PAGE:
Scoring his T20I runs at 137.73 runs per 100 balls, England fans will be hoping he can reproduce that form in the 50-over game.

8. David Warner (Australia)

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    51 T20Is; runs 1391; 28.38 average; 138.96 strike rate

    David Warner started his international career in spectacular style smashing 89 from just 43 balls against a classy South African attack. His assault was all the more remarkable given that he hadn't yet made his first-class debut.

    The hard-hitting left-hander has continued in that aggressive manner. Warner has scored his runs at 138.96 runs per 100 balls and has 10 half-centuries to his name.

    The 27-year-old is Australia's leading T20 international run scorer.

7. Kevin Pietersen (England)

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    37 T20Is; 1176 runs; 37.93 average; 141.51 strike rate

    England's fastest run-scorer in T20 internationals is Kevin Pietersen. In 37 T20 internationals, KP cleared the rope 32 times and added another 119 fours.

    The highlight of Pietersen's T20 career was undoubtedly his Man of the Series performance in the 2010 World T20.

    His 47 from just 31 balls in the final against Australia went a long way towards England's first international limited overs tournament win.

6. Albie Morkel (South Africa)

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    49 T20Is; 572 runs, 21.18 average; 142.28 strike rate

    A bowler who can also change the game with the bat is a great asset for a captain. In Albie Morkel, South Africa have one such player.

    The left-hander certainly doesn't mess around when he gets to the crease, scoring at a rate of 142.28 per 100 balls.

    Morkel, who hasn't registered a T20I 50, specialises in rapid-fire cameos. His 16 from just three balls against India in 2012 being a perfect example.

5. Shahid Afridi (Pakistan)

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    74 T20Is; 1112 runs; 19.17 average; 144.04 average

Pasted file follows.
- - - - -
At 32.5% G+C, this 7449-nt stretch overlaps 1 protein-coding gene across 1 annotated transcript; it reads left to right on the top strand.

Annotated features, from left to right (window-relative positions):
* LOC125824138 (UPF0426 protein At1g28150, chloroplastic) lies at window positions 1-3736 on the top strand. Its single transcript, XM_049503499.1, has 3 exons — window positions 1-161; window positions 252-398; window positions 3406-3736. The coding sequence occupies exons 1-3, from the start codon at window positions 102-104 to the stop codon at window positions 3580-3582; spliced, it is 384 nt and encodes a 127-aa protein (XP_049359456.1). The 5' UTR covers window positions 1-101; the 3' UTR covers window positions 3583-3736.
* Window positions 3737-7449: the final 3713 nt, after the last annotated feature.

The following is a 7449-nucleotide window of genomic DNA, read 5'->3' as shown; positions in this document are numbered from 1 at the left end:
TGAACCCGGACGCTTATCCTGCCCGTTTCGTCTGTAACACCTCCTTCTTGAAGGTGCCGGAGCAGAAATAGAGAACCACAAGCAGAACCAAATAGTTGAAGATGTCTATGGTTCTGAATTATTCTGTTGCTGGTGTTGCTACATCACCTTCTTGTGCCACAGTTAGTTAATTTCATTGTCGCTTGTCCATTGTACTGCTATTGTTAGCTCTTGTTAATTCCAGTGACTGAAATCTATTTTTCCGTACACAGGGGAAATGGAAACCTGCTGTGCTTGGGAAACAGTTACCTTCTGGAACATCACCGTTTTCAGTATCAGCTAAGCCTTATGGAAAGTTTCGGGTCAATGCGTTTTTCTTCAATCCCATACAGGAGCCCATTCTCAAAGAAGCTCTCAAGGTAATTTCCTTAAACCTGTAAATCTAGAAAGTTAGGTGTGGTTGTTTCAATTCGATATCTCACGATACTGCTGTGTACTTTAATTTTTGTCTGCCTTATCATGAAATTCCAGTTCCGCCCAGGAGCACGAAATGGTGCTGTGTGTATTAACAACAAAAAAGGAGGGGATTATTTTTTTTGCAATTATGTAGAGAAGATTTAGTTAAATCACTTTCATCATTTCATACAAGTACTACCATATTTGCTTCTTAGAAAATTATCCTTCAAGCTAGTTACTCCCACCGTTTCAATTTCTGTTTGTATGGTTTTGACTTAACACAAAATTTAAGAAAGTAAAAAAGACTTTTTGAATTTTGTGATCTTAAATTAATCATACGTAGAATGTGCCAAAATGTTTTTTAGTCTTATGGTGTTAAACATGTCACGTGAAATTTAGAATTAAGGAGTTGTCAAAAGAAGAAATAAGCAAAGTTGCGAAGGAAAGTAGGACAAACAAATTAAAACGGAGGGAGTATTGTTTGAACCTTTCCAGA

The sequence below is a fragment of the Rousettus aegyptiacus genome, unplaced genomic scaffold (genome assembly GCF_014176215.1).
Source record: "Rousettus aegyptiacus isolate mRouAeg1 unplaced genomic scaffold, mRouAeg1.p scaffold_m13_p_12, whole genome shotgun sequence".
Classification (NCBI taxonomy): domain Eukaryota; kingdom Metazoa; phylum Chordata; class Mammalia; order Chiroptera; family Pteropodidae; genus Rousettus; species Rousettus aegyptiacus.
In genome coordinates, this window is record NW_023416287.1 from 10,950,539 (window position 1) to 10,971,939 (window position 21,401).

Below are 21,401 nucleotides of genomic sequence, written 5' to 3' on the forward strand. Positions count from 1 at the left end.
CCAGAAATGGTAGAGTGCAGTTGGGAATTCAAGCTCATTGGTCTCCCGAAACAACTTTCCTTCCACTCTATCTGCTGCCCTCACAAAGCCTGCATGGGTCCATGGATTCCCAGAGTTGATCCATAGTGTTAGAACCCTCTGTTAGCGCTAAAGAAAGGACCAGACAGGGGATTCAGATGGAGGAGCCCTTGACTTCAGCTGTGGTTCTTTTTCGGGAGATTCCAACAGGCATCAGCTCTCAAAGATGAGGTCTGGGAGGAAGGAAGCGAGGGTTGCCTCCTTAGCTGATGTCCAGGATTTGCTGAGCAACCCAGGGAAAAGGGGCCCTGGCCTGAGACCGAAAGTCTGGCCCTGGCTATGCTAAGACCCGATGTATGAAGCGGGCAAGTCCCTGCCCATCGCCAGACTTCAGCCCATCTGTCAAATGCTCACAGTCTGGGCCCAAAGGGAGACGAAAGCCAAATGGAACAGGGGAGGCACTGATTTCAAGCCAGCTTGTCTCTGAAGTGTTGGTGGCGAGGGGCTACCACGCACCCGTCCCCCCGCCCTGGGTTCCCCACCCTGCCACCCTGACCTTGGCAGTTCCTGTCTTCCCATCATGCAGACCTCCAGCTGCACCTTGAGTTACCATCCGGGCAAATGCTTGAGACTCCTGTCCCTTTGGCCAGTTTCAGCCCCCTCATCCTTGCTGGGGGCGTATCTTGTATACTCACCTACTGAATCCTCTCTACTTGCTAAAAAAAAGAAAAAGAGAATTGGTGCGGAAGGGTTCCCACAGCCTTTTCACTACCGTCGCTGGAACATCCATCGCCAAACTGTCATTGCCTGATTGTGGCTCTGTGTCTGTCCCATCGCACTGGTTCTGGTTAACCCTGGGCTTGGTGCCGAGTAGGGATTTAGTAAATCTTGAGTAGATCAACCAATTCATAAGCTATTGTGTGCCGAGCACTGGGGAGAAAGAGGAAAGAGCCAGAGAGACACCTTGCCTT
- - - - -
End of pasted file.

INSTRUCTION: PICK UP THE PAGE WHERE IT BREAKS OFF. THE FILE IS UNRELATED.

The man with the highest strike rate in ODI cricket is no slouch in the T20 game either. Shahid Afridi scores at a rate of 144.04 runs per 100 balls in the shortest form of the game.

    Extremely dangerous at the business end of proceedings, Afridi has 46 sixes and 89 fours to his name.

    He may not fire consistently but when he does, it makes for explosive viewing.

    The Pakistani was also the first man to play in 50 T20 Internationals.

4. Yuvraj Singh (India)

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    40 T20Is; 968 runs; 31.22 average; 144.69 strike rate

    One of the few batsmen to have hit more sixes (66) than fours (64), Yuvraj has been one of the best performers in the T20I game.

    The Indian all-rounder holds the record for the fastest 50 in T20 history at just 12 balls. Stuart Broad was on the receiving end of the historic blast, being smashed for six sixes in an over at the 2007 World Twenty 20.

    Yuvraj was consistent as well as brutal, passing 50 eight times in 37 visits to the middle, all at an impressive strike rate of 144.69.

3. Shane Watson (Australia)

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    45 T20Is; 1074 runs; 26.85 average; 146.32 strike rate

    At 33 years of age, Shane Watson may be approaching veteran status. The Australian remains one of the most dangerous hitters in the world game.

    Watson has hit more T20 sixes, 66, than any other Australian. Alongside David Warner, he also holds the record for the most fifties by an Aussie with 10.

    Throw in his bowling and he is one of the most versatile performers in the T20 arena.


2. Kieron Pollard (West Indies)

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    40 T20Is; 594 runs; 22.14 average; 146.56 strike rate

    It took a while for Kieron Pollard to find his feet in the T20 game. The West Indian reached double figures just three times in his first 13 innings.

    Patience was rewarded though as Pollard has gone on to produce some spectacular performances in the middle order.

    The Trinidadian has saved much of his best work for the Australians. Pollard smashed five sixes in a 26-ball 54 in St Lucia. Even better was his 38 from just 15 balls which helped the West Indies to a 74-run over the Aussies in the 2012 World Twenty 20 semi-final.


1. Aaron Finch (Australia)

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    18 T20Is; 660 runs; 41.25 average; 156.76 strike rate

    Top of the lot is Aaron Finch. A century and five fifties is a fine return in 18 T20I matches. Even more impressive is the fact that Aaron Finch has scored his runs at an eye-popping strike rate of 156.76.

    Pommie fans might have asked "Aaron who?" when the Victorian made his first T20I appearance in England in 2013. Sixty-three balls, 11 fours and 14 sixes later, Finch was a world-record holder, after smashing an amazing 156 from just 63 balls.

    The 27-year-old remains one of the most dangerous and spectacularly entertaining batsmen in the world in the shorter forms of the game.